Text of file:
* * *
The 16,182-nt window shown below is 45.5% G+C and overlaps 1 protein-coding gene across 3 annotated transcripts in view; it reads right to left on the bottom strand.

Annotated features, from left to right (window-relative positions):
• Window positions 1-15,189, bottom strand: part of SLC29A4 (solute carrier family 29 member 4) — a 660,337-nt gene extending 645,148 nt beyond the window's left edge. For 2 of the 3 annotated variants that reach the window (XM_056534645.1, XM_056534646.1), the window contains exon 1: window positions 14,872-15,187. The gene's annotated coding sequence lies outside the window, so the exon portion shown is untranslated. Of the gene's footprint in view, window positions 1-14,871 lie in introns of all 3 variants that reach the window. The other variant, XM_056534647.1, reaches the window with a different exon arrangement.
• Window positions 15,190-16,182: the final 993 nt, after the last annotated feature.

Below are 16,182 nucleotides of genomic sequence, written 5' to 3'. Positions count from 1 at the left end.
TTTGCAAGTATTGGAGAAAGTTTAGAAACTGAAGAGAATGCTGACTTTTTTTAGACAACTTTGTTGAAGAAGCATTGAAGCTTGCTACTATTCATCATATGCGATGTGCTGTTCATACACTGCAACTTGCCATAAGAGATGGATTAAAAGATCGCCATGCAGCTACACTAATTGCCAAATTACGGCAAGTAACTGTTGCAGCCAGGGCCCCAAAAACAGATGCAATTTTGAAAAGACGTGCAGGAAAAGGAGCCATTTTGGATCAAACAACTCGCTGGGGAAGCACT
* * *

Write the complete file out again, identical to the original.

The 16,182-nt window shown below is 45.5% G+C and overlaps 1 protein-coding gene across 3 annotated transcripts in view; it reads right to left on the bottom strand.

Annotated features, from left to right (window-relative positions):
• Window positions 1-15,189, bottom strand: part of SLC29A4 (solute carrier family 29 member 4) — a 660,337-nt gene extending 645,148 nt beyond the window's left edge. For 2 of the 3 annotated variants that reach the window (XM_056534645.1, XM_056534646.1), the window contains exon 1: window positions 14,872-15,187. The gene's annotated coding sequence lies outside the window, so the exon portion shown is untranslated. Of the gene's footprint in view, window positions 1-14,871 lie in introns of all 3 variants that reach the window. The other variant, XM_056534647.1, reaches the window with a different exon arrangement.
• Window positions 15,190-16,182: the final 993 nt, after the last annotated feature.

Below are 16,182 nucleotides of genomic sequence, written 5' to 3'. Positions count from 1 at the left end.
TTTGCAAGTATTGGAGAAAGTTTAGAAACTGAAGAGAATGCTGACTTTTTTTAGACAACTTTGTTGAAGAAGCATTGAAGCTTGCTACTATTCATCATATGCGATGTGCTGTTCATACACTGCAACTTGCCATAAGAGATGGATTAAAAGATCGCCATGCAGCTACACTAATTGCCAAATTACGGCAAGTAACTGTTGCAGCCAGGGCCCCAAAAACAGATGCAATTTTGAAAAGACGTGCAGGAAAAGGAGCCATTTTGGATCAAACAACTCGCTGGGGAAGCACT